1940 · Denmark
Lene Regius is seen as an established contemporary artist, who was born in Denmark. Lene Regius was born in 1940. Some of the artist's contemporaries that are born around the same year and in the same country include Johannes Carstensen and Per Kirkeby.
Lene Regius in private collections
It is the collector Jens Petersen, who is in possession of art by Lene Regius at Artland. Jens Petersen also has works by other artists including Won Sou-Yeol, Paul Cupido, and Jesús Herrera Martínez.
Historical Context of Denmark
As the southernmost of the Scandinavian countries, Denmark has often been very influenced by the Germanic culture of Northern Europe, which borders its southern limits. This responsiveness is often mixed with the Nordic traits of restraint and melancholy in its arts. At the end of the nineteenth century, and in the earlier part of the twentieth, Denmark originated an extremely important painter of Post-Impressionism, Vilhelm Hammershøi. Acclaimed for his melancholic and extremely scarce interiors, Hammershøi's reputation was founded on his ethereal representations of light and shadow in simple, elegant interiors, most often his own residence. In the later twentieth century, Denmark was a key country in the CoBrA movement of Expressionist painting, where the naming convention was derived from the cities of the founding members - the Co standing for Copenhagen on behalf of Danish artist Asger Jorn. Founded in 1949, CoBrA's bright colours and lively childlike figures became both a scandal and sensation. Other critically acclaimed modern and Danish artists include Per Kirkeby, Olafur Eliasson, Danh Vō, Sergej Jensen and Tal R.
Further Biographical Context for Lene Regius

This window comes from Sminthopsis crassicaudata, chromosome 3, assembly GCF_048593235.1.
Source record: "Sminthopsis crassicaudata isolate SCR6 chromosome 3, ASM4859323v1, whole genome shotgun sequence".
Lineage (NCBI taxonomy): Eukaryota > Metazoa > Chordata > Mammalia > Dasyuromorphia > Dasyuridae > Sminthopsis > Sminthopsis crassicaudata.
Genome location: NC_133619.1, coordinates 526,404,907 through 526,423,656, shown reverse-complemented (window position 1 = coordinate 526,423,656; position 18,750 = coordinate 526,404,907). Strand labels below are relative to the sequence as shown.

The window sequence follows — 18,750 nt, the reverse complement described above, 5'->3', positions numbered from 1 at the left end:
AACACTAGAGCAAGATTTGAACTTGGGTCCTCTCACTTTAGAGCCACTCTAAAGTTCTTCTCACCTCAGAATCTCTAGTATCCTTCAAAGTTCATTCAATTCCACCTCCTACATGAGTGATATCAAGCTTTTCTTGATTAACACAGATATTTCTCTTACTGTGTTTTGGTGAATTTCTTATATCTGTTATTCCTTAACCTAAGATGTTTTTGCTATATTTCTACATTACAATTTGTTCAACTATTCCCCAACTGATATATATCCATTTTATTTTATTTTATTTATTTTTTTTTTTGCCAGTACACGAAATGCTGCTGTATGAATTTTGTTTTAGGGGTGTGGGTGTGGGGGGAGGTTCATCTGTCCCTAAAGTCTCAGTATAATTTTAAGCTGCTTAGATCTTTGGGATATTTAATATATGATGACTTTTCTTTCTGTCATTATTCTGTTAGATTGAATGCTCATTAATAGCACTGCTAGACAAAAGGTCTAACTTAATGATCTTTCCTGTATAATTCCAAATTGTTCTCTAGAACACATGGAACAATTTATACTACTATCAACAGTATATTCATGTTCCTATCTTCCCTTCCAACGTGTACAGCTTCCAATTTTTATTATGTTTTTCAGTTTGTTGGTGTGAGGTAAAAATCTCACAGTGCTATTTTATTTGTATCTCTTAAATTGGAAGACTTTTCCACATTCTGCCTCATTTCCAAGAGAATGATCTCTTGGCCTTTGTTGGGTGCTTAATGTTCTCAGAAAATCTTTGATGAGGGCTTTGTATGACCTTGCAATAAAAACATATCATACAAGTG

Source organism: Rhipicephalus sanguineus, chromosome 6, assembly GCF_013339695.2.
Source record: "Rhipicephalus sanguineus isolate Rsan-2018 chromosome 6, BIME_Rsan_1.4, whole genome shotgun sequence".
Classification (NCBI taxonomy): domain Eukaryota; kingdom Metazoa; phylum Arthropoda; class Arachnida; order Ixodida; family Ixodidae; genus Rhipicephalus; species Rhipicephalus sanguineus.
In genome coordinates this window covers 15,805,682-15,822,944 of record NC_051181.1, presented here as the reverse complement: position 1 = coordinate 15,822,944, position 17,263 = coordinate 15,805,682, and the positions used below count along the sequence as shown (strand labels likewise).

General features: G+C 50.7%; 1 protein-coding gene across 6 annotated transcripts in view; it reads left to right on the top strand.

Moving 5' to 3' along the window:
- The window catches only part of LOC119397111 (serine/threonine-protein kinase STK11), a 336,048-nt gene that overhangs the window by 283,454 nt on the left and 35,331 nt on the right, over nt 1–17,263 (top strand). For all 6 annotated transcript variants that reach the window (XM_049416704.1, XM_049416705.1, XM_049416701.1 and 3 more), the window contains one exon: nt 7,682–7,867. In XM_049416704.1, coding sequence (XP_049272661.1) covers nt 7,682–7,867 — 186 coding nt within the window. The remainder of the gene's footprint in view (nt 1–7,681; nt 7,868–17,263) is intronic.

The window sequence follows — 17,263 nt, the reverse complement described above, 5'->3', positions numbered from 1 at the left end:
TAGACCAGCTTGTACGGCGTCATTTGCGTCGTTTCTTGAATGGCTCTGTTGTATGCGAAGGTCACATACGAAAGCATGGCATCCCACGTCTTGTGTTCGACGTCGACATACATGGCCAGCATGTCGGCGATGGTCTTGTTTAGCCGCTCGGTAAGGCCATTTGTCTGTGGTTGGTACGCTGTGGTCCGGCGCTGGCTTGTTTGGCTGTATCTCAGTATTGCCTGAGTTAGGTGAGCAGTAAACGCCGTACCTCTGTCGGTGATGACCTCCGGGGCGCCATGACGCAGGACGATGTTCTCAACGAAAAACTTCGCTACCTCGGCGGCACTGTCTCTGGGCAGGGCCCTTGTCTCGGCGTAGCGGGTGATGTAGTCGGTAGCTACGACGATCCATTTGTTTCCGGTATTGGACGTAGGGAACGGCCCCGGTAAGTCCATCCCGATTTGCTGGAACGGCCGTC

Lene Regius was born in 1940 and was largely influenced by the 1960s. Art turned into a vehicle for ideologies and other agendas, with Pop and Minimalism appearing simultaneously as the most significant art movements of the decade. Pop Art in New York city embraced the culture of mass media and mass consumerism, with Artists such as Andy Warhol, Roy Lichtenstein and Tom Wesselmann getting stimulated by television, comic strips, billboards and other products of the rise of Capitalism for their artworks. On the other side of the country, the West Coast in California, the first elements of what would be known as Conceptual art were developing. Minimalism developed the crucial idea that art should subsist in its own reality, and not try to represent the real world. Born of a desire to erase all pre-established conceptions about art, Minimalism became a radically progressive movement, highly influential worldwide, with artists such as Frank Stella, Donald Judd and Dan Flavin as key actors. Minimalism became influential through the works of artists such as Victor Vasarely and Bridget Riley, while Pop art was an essential by-product of the latter, at the same time critiquing and glorifying popular culture. The iconic contemporary art movements that reverberated through the wave of radicalism of the 1960s also had their own distinctions and scopes, distinctive to different areas or countries. Spatialism, for example, was founded in Italy by Lucio Fontana and Piero Manzoni, and its ideologies embraced by the Zero group in Germany. Across Europe, the philosophy of Existentialism deeply influenced artists such as Francis Bacon and Alberto Giacometti, who strived to depict the raw human emotions often connected to reflections on death and the haunting angst of the meaninglessness of life.